Last Thursday evening we signed up Monk for aiki-jujutsu classes. This is the first time he's ever taken any martial arts classes--in fact, D and I have never had them ourselves. (Although, interestingly enough, both my brother and my Mom have taken martial arts classes in the past. Mom started them when she was in her fifties, I guess. Cool mom.)
After checking out the website for the particular dojo where we would take Monk, having a phone conversation with the sensei (yet another vocabulary to learn!!!), and visiting on Thursday evening--I was especially excited to have Monk begin.
But I was also surprised by the amount of misgiving I had about it. First of all, and I don't know how I'd managed to miss this as long as I did, I'd managed to forget that the word martial connotes military. I guess that's where we get the concept of martial law, for instance.
The sensei sent us home with a book about aiki-jujutsu and as I read through it, I was surprised and a bit concerned to see the military principles incorporated in the practice of akai-jujutsu. (The section that lauded the people who had committed suicide--warriors, women, and children, alike--was more than I could stomach.) Suddenly I became aware that basically we'd signed Monk up for Japanese military school. And I didn't know quite how I felt about that.
At the same time, I was delighted to see that this place takes its Japanese heritage very seriously. Inasmuch as it's possible to contextualize the discipline of aiki-jujutsu in Japanese culture, this dojo is interested in pursuing that. Given that the class we're teaching tomorrow has to do with liturgical inculturation, I'm especially interested in how this is possible!
Quite related to this, the other thing that I was surprised to be concerned about is the extent to which aiki-jujustu is part of another faith. As a family raising our son in a Christian family, I was surprised to find myself a bit concerned about introducing our eight-year-old to another way of conceiving of the world. And I am more than a little chagrined that Christianity has failed for the most part to teach children the contemplative aspects of our faith. The dojo where Monk will be going teaches Japanese yoga to the kids as well as martial arts.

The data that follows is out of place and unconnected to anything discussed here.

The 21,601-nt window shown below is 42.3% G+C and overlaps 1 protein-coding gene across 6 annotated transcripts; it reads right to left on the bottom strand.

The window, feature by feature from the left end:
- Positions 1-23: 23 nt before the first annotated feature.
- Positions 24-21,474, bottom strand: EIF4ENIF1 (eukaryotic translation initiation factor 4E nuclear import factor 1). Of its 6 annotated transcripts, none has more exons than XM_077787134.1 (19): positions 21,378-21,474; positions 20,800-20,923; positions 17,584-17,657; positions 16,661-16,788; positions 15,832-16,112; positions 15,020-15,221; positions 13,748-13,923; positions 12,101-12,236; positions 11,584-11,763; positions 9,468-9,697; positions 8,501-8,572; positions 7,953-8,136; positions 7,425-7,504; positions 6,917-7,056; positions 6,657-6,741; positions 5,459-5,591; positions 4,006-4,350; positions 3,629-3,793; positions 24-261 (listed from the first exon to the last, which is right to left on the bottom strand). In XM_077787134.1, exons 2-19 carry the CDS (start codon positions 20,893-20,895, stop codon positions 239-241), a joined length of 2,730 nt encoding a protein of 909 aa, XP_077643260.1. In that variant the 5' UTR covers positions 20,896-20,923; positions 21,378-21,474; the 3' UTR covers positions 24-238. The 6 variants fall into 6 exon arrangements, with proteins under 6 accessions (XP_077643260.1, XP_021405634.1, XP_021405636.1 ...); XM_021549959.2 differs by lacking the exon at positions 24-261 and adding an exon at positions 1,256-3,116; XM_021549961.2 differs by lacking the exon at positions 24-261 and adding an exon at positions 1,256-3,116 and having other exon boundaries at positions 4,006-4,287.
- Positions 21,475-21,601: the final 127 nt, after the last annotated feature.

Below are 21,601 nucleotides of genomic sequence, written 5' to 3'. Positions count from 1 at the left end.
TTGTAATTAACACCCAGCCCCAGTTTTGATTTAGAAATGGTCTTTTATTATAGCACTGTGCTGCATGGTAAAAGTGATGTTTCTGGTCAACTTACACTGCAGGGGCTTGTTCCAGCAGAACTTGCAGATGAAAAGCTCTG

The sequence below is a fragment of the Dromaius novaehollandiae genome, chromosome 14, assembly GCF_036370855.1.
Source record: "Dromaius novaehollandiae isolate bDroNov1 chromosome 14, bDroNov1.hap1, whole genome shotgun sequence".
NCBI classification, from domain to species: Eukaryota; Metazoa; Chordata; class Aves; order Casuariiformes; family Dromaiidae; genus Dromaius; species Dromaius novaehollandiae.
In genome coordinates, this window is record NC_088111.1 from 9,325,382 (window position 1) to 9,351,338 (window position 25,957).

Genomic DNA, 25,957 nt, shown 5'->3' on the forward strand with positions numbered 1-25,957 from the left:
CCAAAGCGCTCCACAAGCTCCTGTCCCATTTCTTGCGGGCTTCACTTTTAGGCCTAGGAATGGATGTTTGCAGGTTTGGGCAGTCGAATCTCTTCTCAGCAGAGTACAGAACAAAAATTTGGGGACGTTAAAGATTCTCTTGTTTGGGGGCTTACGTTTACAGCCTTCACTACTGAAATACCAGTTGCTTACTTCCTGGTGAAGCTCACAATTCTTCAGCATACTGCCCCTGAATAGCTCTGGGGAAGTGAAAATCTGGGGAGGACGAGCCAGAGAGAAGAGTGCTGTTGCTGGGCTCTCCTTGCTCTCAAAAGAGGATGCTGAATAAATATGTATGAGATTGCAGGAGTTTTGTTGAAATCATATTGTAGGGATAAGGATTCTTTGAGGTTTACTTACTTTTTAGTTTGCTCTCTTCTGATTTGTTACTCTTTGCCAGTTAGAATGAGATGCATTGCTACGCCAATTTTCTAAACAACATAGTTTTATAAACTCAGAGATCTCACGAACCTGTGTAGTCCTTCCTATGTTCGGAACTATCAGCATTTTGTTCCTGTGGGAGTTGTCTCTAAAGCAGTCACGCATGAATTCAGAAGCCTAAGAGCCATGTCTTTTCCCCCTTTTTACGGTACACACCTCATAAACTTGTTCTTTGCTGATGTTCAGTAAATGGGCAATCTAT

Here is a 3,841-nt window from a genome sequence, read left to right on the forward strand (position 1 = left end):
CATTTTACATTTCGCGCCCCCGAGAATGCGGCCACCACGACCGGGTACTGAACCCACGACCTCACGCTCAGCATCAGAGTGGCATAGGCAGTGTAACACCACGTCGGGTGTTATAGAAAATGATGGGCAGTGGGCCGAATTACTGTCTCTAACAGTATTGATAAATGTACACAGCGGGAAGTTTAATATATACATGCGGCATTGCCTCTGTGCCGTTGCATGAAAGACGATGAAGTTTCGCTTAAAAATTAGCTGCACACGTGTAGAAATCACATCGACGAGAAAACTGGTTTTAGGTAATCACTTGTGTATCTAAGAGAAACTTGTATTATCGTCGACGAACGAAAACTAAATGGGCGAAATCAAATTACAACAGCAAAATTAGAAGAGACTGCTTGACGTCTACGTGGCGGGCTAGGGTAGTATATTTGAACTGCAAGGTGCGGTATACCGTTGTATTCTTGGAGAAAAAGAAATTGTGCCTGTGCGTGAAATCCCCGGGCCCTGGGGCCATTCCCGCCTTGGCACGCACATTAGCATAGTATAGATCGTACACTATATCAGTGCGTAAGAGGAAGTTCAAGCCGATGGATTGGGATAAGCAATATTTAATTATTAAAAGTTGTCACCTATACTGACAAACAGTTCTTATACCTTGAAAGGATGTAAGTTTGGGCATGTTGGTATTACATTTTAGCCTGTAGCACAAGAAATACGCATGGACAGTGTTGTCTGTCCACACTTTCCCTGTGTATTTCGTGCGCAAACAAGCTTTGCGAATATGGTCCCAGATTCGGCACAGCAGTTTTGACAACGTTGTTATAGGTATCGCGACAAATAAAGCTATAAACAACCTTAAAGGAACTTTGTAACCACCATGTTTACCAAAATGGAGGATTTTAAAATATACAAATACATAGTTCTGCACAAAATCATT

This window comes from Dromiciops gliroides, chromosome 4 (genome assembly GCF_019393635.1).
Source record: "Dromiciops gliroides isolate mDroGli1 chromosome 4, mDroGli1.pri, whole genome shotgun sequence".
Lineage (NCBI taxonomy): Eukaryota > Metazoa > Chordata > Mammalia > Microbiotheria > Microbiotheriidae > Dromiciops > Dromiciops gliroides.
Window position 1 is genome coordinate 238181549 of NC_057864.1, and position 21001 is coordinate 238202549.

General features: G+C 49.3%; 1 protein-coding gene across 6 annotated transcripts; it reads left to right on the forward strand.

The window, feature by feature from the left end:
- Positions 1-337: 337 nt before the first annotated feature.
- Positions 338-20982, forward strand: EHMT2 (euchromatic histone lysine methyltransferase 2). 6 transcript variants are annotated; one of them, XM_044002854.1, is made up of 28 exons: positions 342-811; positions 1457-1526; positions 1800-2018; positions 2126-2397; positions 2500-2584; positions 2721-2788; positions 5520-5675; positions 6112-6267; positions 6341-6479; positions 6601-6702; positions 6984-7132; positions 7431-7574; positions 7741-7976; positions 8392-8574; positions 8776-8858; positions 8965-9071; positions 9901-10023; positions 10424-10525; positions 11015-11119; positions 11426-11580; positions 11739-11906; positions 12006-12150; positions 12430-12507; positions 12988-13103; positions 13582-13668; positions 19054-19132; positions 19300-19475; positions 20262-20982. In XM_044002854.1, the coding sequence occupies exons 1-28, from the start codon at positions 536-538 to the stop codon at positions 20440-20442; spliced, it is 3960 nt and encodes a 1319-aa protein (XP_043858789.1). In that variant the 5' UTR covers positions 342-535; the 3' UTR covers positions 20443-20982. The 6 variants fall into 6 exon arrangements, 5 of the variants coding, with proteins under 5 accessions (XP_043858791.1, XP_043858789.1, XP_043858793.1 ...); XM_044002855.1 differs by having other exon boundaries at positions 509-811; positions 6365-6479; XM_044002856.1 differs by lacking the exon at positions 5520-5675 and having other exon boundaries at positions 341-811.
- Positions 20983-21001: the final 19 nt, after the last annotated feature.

At the end of our appointment with the sensei last week, he asked Monk: "So, do you want to practice?"
Monk nodded and immediately began to take off his shoes to climb onto the mat. But I could tell, after a moment, that the teacher wasn't asking him to step out immediately. Then it dawned on me--he was asking Monk if he wanted to engage in the practice of learning aiki-jujutsu.
This is how I've come to love to think of Christianity, although I don't think it's a widely held perspective anymore. Recently I read a liturgical theologian who pointed out that in the first century, Christianity was not a "worldview"--that is, a way of perceiving the world; rather it was a practice, which is to say, a way of being in the world.
This is precisely the thing that I feel like Christianity has failed to teach kids so far (and I implicate myself in this as well). And yet, at least at this particular dojo, they seem to teach it unapologetically.
I dropped Monk off at the dojo this evening. The class meets four times a week, although we'll only be taking him three of those time. The other evening he'll be at church. I could tell I was feeling nervous, because I simply wasn't sure what he would be taught.
But when I picked him up, he was aglow. Most of the first session was "lecture." And I could tell he'd listened closely. When I arrived, as I waited outside, I saw the kids lying on their backs, clearly learning some of the yoga positions. I was surprised to find it moving. And was grateful that the teacher seems to trust the kids -- and respect them enough -- to teach them these things.
These are some initial thoughts. Though I have others. Better keep it here for now.